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J Sex Med. 2019 Mar;16(3):410-417. doi: 10.1016/j.jsxm.2019.01.011.

Tighter Blood Pressure Control Is Associated with Lower Incidence of Erectile Dysfunction in Hypertensive Men.

Author information

1
Department of Urology, Kaiser Permanente, Oakland Medical Center, Oakland, CA, USA. Electronic address: wayland.hsiao@kp.org.
2
Department of Medicine, Kaiser Permanente, Sacramento Medical Center, Sacramento, CA, USA.
3
Division of Research, Kaiser Permanente Northern California, Oakland, CA, USA.
4
Department of Urology, Kaiser Permanente, Oakland Medical Center, Oakland, CA, USA.

Abstract

INTRODUCTION:

Tighter blood pressure control is widely thought to be associated with better erectile function, although the preponderance of data is limited to dichotomous representations of hypertension without an attempt to look at degree of blood pressure control.

AIM:

To determine the association between optimal blood pressure control over time and the development of erectile dysfunction (ED) in a cohort of potent men.

METHODS:

We performed a retrospective cohort study of newly diagnosed hypertensive men without major medical comorbidities in an integrated healthcare system. Patients were stratified by exposure to hypertension, with varying levels of blood pressure control, as measured by ordinal categories of systolic blood pressure and deviation from the mean systolic pressure.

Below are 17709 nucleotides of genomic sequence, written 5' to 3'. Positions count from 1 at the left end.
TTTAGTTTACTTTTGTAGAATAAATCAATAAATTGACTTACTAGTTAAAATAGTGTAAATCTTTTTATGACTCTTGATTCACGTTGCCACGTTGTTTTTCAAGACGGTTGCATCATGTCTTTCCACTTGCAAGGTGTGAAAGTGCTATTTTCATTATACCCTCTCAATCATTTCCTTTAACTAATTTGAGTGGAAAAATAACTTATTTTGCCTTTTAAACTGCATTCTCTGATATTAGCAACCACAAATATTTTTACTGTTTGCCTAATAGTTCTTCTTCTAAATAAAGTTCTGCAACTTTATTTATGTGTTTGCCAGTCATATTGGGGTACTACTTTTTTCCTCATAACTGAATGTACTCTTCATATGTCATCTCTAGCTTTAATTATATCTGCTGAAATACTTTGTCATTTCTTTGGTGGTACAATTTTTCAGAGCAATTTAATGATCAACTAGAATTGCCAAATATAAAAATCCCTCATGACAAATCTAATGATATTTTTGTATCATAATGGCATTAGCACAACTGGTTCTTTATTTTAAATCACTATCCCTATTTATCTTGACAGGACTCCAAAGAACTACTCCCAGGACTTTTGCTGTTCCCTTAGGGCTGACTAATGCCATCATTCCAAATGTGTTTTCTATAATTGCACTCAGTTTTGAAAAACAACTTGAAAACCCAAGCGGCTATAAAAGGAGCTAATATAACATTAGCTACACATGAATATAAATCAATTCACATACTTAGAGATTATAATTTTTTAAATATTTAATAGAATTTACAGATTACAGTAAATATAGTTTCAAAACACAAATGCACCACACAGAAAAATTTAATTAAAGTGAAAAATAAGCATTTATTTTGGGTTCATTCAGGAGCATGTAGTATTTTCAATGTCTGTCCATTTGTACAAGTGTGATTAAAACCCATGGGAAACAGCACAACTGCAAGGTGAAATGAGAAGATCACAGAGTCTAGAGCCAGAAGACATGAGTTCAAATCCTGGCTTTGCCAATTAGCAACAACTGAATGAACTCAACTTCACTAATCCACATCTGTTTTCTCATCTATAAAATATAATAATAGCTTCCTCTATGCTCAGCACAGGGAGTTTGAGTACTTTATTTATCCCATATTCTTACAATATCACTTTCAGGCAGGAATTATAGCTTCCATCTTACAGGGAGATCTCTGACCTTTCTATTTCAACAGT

MAIN OUTCOME MEASURES:

Incidence of ED was defined by at least 2 primary care or urology diagnoses of ED in our electronic health records within 2 years, at least 2 filled prescriptions for ED medications within 2 years, or 1 diagnosis of ED and 2 filled prescriptions for ED medications.

RESULTS:

We identified 39,320 newly diagnosed hypertensive men. The overall incidence for ED was 13.9%, with a mean follow-up of 55.1 ± 28.7 months. Higher average systolic blood pressure was associated with a higher risk of ED in a dose-dependent manner (trend test, P < .001). Wide variation in blood pressure control was associated with a higher incidence of ED (OR [95% CI]; 1.359 [1.258-1.469]) and a shorter time to the development of ED (log rank, P < .0001).

CLINICAL IMPLICATIONS:

We believe these data may serve as a motivator for hypertensive men to better adhere to their hypertension treatment regimen.

STRENGTH & LIMITATIONS:

The retrospective nature of our study precludes us from drawing more than an association between tighter blood pressure control and ED. Strengths of our study include the large sample size, community cohort, and completeness of follow-up.

CONCLUSION:

Among adults diagnosed with hypertension, tighter blood pressure control, as measured by average systolic blood pressure and deviation from the average, is associated with a lower incidence and a longer time to the development of ED. Hsiao W, Bertsch RA, Hung Y-Y, et al. Tighter Blood Pressure Control Is Associated with Lower Incidence of Erectile Dysfunction in Hypertensive Men. J Sex Med 2019;16:410-417.

KEYWORDS:

Erectile dysfuntion; Human; Hypertension; Incidence; Male; Risk factors

PMID:
30846114
DOI:
10.1016/j.jsxm.2019.01.011

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